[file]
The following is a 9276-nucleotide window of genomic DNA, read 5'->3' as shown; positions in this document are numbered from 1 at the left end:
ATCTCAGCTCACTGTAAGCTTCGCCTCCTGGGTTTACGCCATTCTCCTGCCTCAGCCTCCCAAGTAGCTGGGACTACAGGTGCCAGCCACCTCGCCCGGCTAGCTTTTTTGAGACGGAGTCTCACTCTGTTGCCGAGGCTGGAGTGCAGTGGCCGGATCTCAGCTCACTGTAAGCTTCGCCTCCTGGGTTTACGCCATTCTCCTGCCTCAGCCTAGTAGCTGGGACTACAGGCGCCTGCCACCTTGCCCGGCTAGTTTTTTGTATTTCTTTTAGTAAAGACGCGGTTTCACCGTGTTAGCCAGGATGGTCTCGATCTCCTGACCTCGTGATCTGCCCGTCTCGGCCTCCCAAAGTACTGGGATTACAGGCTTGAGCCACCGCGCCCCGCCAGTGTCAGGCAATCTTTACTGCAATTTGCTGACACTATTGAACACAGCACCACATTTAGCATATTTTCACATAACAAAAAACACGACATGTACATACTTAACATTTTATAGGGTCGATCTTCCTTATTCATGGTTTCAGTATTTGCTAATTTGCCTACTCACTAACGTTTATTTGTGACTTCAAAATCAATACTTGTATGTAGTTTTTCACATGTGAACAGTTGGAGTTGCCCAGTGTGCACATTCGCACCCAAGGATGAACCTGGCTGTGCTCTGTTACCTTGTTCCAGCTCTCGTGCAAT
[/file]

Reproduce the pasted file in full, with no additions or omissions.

The following is a 9276-nucleotide window of genomic DNA, read 5'->3' as shown; positions in this document are numbered from 1 at the left end:
ATCTCAGCTCACTGTAAGCTTCGCCTCCTGGGTTTACGCCATTCTCCTGCCTCAGCCTCCCAAGTAGCTGGGACTACAGGTGCCAGCCACCTCGCCCGGCTAGCTTTTTTGAGACGGAGTCTCACTCTGTTGCCGAGGCTGGAGTGCAGTGGCCGGATCTCAGCTCACTGTAAGCTTCGCCTCCTGGGTTTACGCCATTCTCCTGCCTCAGCCTAGTAGCTGGGACTACAGGCGCCTGCCACCTTGCCCGGCTAGTTTTTTGTATTTCTTTTAGTAAAGACGCGGTTTCACCGTGTTAGCCAGGATGGTCTCGATCTCCTGACCTCGTGATCTGCCCGTCTCGGCCTCCCAAAGTACTGGGATTACAGGCTTGAGCCACCGCGCCCCGCCAGTGTCAGGCAATCTTTACTGCAATTTGCTGACACTATTGAACACAGCACCACATTTAGCATATTTTCACATAACAAAAAACACGACATGTACATACTTAACATTTTATAGGGTCGATCTTCCTTATTCATGGTTTCAGTATTTGCTAATTTGCCTACTCACTAACGTTTATTTGTGACTTCAAAATCAATACTTGTATGTAGTTTTTCACATGTGAACAGTTGGAGTTGCCCAGTGTGCACATTCGCACCCAAGGATGAACCTGGCTGTGCTCTGTTACCTTGTTCCAGCTCTCGTGCAAT